How do you get people to use cars less? Try making driving more expensive.
Support for congestion pricing, a tax designed to mitigate traffic by charging motorists to enter crowded zones, is at a historic high in New York, according to a recent poll from Siena College of 805 registered New York state voters. Statewide, New Yorkers support a congestion pricing plan to reduce traffic and pay for subway improvements by a 52%-to-39% margin.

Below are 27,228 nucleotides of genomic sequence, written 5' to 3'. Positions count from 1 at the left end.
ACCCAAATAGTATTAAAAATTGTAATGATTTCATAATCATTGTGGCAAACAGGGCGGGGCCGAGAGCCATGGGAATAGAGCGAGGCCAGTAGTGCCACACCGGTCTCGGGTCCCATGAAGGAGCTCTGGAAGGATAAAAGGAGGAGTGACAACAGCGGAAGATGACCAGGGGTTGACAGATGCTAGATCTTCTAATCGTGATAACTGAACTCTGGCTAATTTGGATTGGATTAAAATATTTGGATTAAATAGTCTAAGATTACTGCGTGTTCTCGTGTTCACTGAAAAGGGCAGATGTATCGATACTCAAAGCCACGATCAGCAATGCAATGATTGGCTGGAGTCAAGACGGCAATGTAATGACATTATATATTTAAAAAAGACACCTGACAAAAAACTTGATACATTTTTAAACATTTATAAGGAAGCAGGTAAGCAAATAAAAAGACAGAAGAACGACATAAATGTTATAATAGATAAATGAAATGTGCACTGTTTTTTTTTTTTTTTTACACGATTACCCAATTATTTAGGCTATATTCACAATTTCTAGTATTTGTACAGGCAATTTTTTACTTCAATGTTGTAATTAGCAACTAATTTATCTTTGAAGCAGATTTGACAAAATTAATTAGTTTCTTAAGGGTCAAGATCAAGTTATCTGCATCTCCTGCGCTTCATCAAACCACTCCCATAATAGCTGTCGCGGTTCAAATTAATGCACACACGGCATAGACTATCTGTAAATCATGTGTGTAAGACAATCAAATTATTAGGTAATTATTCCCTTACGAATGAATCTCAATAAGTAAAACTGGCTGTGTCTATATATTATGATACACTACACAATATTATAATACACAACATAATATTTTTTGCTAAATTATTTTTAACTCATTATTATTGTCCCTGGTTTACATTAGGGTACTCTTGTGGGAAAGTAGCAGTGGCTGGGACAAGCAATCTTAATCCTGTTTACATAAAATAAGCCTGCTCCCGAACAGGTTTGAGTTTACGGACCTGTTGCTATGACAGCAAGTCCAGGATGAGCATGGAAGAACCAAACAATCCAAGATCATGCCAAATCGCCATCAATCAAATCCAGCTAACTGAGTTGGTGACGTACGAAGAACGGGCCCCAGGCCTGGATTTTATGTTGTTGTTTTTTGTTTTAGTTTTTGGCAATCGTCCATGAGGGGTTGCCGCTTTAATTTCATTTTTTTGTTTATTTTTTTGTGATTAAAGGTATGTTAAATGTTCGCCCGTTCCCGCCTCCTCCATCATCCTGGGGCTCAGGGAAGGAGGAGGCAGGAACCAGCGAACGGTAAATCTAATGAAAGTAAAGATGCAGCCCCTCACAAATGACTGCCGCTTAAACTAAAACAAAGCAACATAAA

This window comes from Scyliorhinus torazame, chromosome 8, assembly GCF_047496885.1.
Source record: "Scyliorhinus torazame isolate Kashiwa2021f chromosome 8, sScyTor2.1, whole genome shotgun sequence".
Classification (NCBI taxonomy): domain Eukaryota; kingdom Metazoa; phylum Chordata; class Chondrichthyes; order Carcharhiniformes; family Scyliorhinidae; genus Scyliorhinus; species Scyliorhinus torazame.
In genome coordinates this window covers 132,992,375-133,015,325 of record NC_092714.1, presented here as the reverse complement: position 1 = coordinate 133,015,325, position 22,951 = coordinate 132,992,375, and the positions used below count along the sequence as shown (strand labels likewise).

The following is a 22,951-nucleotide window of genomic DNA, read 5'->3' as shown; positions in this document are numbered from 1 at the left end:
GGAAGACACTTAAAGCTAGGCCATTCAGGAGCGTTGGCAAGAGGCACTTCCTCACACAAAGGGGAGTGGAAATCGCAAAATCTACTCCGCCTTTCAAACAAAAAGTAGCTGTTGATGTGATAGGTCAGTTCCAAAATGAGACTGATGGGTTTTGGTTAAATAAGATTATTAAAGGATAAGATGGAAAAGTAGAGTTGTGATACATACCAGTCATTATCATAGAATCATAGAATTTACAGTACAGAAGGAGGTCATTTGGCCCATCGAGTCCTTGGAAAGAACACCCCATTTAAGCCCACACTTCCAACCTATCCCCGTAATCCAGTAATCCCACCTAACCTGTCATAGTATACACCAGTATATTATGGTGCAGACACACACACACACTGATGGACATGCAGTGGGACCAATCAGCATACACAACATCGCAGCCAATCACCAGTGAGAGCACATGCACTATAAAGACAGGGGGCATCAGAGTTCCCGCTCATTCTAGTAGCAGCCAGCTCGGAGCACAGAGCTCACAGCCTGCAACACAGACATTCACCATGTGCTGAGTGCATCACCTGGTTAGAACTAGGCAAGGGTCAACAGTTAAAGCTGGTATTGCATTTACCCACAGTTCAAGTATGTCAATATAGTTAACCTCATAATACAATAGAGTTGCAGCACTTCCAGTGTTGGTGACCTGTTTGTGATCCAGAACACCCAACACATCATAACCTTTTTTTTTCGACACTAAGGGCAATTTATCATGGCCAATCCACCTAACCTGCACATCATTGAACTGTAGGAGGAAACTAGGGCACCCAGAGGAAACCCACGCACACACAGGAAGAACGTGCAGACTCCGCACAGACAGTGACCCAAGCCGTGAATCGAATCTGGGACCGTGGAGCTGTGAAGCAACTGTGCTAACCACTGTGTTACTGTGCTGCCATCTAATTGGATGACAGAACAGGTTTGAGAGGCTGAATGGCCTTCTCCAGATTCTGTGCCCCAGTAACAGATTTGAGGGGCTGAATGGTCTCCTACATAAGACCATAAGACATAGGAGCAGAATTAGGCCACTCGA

Support for congestion pricing outweighs opposition across almost every demographic—liberals, moderates, New York City, suburban households, upstate, white, black, latino, every age group, every religion, every income level. Only conservatives and, interestingly, union households are more likely to oppose the measure than to support it. Support for the tax was particularly strong among black (64%) and latino (57%) respondents, as well as among people ages 18 to 34 (63%) and people in the lowest income bracket, less than $50,000 (60%).